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Encyclopedia > Straw man

A straw man argument is a logical fallacy based on misrepresentation of an opponent's position. To "set up a straw man" or "set up a straw-man argument" is to create a position that is easy to refute, then attribute that position to the opponent. A straw-man argument can be a successful rhetorical technique (that is, it may succeed in persuading people) but it is in fact a misleading fallacy, because the opponent's actual argument has not been refuted. It has been suggested that this article or section be merged into Fallacy. ... Rhetoric (from Greek , rhêtôr, orator, teacher) is generally understood to be the art or technique of persuasion through the use of oral language and written language; however, this definition of rhetoric has been contested since rhetoric emerged as a field of study in Universities. ...


Its name is derived from the practice of using straw men in combat training. In such training, a scarecrow is made in the image of the enemy with the single intent of attacking it.[1] It is occasionally called a straw dog fallacy,[2] scarecrow argument, or wooden dummy argument. A literal straw man is a dummy in the shape of a human created by stuffing straw into clothes. ... Scarecrows in a rice paddy in Japan For other uses, see Scarecrow (disambiguation). ...

Contents

Setup of a straw man

One can set up a straw man in the following ways:

  1. Present a misrepresentation of the opponent's position, refute it, and pretend that the opponent's actual position has been refuted.
  2. Quote an opponent's words out of context -- i.e., choose quotations that are not representative of the opponent's actual intentions (see contextomy)
  3. Present someone who defends a position poorly as the defender, refute that person's arguments, and pretend that every upholder of that position, and thus the position itself, has been defeated.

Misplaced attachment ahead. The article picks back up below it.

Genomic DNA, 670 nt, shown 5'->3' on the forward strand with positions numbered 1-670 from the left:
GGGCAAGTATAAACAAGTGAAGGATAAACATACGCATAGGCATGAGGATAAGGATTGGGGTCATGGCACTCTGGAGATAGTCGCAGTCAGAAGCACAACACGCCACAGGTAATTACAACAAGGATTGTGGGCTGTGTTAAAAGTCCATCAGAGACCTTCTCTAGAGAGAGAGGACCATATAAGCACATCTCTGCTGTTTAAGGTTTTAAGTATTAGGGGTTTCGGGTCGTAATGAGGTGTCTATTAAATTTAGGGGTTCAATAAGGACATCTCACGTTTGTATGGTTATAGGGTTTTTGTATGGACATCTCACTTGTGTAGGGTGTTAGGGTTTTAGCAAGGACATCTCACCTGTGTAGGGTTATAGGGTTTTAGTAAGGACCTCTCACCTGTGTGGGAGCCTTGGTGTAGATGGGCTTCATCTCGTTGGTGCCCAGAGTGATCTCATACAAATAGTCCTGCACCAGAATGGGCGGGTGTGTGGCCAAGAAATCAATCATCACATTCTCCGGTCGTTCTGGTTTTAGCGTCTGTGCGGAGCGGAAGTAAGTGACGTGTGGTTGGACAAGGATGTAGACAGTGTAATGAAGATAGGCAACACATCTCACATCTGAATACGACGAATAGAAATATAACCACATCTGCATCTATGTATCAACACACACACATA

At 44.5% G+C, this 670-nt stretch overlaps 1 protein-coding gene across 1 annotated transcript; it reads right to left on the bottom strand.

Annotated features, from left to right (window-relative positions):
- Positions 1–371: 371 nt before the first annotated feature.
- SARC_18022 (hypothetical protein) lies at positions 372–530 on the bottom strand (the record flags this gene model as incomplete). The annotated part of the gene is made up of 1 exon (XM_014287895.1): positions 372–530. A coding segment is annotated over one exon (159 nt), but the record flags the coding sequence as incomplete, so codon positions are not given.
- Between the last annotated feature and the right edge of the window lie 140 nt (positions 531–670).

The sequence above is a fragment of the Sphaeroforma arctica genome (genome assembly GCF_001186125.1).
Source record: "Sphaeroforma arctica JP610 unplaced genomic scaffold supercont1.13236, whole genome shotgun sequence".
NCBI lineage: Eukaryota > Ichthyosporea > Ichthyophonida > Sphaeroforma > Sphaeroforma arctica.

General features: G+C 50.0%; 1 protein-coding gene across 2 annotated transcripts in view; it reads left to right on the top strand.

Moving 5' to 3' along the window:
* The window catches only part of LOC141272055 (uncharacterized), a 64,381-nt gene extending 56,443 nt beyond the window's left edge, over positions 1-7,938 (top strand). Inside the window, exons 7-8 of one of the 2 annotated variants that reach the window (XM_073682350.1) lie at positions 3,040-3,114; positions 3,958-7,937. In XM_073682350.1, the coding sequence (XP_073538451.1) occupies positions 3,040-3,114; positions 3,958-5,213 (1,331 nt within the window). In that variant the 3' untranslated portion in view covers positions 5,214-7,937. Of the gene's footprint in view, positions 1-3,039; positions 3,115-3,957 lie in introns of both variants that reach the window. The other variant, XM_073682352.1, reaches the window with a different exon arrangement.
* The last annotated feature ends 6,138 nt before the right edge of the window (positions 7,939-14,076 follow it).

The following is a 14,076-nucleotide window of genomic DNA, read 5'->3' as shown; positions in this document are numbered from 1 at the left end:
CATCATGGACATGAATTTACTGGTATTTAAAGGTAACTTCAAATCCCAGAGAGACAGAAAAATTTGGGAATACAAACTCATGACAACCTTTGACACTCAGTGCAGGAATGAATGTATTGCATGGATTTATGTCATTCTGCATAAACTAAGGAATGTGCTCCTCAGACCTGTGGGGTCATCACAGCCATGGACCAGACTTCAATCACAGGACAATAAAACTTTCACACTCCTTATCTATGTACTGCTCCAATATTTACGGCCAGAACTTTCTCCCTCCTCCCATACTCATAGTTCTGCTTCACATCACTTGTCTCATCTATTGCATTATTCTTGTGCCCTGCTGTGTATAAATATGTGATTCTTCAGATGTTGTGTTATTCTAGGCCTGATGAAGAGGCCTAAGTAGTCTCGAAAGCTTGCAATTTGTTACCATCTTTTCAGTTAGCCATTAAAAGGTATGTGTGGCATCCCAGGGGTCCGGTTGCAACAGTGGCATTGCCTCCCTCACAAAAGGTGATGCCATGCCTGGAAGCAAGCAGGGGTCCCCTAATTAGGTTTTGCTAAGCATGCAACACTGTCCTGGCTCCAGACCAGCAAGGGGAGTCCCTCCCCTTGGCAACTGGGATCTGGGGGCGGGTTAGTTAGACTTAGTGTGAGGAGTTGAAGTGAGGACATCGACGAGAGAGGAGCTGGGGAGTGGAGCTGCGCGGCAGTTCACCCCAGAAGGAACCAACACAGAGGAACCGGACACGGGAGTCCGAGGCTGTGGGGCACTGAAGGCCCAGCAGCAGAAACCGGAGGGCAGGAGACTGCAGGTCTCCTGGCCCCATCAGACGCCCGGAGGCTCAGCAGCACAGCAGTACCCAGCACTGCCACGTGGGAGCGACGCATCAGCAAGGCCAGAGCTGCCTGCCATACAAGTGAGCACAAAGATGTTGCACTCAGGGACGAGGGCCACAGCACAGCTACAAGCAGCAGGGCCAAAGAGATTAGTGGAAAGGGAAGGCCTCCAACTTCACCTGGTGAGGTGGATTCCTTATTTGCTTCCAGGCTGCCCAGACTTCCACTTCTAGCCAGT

4. Invent a fictitious persona with actions or beliefs that are criticized, and pretend that the person represents a group of whom the speaker is critical.
  5. Oversimplify a person's argument into a simple analogy, which can then be attacked.

Some logic textbooks define the straw man fallacy only as a misrepresented argument. It is now common, however, to use the term to refer to all of these tactics. The straw-man technique is also used as a form of media manipulation. // Contextomy Contextomy refers to the selective excerpting of words from their original linguistic context in a way that distorts the source’s intended meaning, a practice commonly (and erroneously) referred to as the fallacy of quoting out of context. ... Media manipulation is an aspect of public relations in which partisans create an image or argument that favours their particular interests. ...


However, carefully presenting and refuting a weakened form of an opponent's argument is not always itself a fallacy. Instead, it restricts the scope of the opponent's argument, either to where the argument is no longer relevant or as a step of a proof by exhaustion. Proof by exhaustion, also known as the brute force method or case analysis, is a method of mathematical proof in which the statement to be proved is split into a finite number of cases, and each case is proved separately. ...


Examples

An example of a straw man fallacy:

  1. Person A: I don't think children should run into the busy streets.
    Person B: I think that it would be foolish to lock children up all day.

By insinuating that Person A's argument is far more draconian than it is, Person B has side-stepped the issue. Here the "straw man" that person B has set up is the premise that "The only way to stop children running into the busy streets is to keep them inside all day".


Another example of the fallacy is based around a common argument about the link between traffic congestion and the number and width of roads on which commuters drive. This article or section does not adequately cite its references or sources. ...

An example of the straw man fallacy in the form of an argument map. This fallacy appeared on the Australian Broadcasting Corporation radio programme Counterpoint [1]
An example of the straw man fallacy in the form of an argument map. This fallacy appeared on the Australian Broadcasting Corporation radio programme Counterpoint [1]